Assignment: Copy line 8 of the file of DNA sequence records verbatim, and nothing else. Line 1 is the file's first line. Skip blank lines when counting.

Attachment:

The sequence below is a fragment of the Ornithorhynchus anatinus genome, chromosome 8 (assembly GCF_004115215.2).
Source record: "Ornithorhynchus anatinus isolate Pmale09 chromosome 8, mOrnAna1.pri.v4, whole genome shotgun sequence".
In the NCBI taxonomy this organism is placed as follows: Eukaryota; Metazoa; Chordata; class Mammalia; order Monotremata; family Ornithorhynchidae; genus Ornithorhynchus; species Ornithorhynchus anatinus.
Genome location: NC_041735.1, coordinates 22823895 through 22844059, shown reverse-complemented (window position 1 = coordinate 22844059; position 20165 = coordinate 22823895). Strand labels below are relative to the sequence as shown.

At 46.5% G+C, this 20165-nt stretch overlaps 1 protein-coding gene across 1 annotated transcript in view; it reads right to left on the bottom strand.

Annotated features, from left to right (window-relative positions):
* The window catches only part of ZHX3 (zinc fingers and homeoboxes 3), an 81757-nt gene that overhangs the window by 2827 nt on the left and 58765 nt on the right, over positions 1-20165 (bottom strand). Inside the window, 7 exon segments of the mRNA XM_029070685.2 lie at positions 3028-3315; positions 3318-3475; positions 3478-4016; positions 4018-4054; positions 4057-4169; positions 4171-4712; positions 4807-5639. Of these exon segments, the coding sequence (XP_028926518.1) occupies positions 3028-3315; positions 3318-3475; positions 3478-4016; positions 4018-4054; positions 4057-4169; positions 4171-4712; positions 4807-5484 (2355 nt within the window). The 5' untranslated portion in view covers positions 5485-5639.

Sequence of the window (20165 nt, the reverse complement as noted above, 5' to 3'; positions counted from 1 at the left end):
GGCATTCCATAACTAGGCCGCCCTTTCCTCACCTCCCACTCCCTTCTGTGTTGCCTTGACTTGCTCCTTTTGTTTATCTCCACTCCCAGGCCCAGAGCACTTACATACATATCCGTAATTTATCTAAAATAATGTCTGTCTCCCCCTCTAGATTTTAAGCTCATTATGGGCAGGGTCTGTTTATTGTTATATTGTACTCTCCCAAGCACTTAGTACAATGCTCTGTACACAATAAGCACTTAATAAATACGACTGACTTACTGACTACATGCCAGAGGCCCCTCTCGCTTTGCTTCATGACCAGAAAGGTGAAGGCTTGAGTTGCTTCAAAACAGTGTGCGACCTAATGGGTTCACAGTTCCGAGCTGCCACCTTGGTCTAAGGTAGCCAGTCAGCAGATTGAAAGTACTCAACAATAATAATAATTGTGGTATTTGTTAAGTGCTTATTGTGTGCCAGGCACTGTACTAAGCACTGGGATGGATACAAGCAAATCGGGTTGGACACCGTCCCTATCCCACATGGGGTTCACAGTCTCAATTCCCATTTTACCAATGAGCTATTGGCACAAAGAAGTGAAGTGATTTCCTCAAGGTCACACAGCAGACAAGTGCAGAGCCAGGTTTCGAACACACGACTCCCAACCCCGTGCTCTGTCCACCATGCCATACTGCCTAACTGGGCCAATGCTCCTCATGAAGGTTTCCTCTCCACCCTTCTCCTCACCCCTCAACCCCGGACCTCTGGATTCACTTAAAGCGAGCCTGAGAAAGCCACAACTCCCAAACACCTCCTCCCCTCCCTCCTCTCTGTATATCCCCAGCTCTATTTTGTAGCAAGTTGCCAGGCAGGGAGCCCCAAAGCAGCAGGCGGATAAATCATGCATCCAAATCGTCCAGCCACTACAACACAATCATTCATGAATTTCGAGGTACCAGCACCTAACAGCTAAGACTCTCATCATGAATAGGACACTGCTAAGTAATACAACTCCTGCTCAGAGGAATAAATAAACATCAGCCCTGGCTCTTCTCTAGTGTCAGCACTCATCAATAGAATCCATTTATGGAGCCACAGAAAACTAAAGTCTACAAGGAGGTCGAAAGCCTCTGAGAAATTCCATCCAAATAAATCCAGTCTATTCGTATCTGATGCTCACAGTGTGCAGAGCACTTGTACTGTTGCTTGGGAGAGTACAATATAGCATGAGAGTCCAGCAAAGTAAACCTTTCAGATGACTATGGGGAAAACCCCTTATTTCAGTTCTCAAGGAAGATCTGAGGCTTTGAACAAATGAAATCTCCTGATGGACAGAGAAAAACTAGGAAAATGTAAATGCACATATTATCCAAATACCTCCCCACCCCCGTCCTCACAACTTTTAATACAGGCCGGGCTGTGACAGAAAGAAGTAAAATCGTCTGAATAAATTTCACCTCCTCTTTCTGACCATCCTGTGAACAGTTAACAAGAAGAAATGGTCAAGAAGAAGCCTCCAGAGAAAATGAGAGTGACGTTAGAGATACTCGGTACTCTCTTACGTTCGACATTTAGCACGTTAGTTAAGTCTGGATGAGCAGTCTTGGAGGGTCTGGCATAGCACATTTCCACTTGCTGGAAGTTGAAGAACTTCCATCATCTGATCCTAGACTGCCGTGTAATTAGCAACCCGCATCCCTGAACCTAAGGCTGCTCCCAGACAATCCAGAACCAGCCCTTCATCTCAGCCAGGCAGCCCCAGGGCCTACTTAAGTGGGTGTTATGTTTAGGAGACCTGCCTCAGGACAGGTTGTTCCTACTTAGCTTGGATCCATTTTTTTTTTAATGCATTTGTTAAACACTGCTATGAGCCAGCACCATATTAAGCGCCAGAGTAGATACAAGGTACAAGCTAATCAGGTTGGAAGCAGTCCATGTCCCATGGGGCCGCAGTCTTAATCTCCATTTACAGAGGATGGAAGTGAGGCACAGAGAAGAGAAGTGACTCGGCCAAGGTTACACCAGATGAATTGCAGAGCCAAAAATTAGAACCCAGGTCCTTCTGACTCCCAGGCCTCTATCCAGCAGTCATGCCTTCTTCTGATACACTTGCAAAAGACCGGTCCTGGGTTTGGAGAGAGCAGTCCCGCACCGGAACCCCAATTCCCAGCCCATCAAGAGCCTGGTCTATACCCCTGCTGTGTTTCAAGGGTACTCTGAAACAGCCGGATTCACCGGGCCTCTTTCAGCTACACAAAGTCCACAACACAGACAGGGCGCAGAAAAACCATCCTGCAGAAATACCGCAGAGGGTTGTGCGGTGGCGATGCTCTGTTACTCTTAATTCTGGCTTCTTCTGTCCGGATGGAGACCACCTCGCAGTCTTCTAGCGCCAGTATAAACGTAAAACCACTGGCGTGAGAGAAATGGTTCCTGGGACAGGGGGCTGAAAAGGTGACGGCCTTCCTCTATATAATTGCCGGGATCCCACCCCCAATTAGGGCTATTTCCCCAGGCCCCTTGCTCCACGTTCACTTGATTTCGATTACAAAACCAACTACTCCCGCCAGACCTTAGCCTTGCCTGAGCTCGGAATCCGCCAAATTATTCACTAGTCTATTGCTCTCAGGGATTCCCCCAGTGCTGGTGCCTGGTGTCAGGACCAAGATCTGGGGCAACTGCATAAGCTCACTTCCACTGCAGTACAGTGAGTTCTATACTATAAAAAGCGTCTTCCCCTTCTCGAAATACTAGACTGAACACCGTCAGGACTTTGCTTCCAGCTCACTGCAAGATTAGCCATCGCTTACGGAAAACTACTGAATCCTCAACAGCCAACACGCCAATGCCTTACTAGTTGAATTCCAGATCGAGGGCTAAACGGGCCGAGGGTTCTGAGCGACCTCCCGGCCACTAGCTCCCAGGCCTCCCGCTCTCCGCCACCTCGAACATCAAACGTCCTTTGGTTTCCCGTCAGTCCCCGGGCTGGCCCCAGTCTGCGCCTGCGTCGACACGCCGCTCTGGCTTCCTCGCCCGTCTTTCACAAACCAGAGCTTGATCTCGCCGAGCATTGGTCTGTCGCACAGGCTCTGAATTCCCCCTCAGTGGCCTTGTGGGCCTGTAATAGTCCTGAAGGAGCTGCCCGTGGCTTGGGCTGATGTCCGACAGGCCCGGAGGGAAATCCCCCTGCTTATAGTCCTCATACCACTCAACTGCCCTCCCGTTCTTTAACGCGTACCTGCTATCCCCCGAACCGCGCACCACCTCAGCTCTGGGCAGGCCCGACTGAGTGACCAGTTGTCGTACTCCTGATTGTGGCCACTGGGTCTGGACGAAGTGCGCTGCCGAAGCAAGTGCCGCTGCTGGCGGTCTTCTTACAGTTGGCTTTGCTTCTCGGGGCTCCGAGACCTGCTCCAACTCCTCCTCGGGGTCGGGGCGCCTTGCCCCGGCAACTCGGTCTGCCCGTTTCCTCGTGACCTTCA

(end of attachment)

Sequence of the window (20165 nt, the reverse complement as noted above, 5' to 3'; positions counted from 1 at the left end):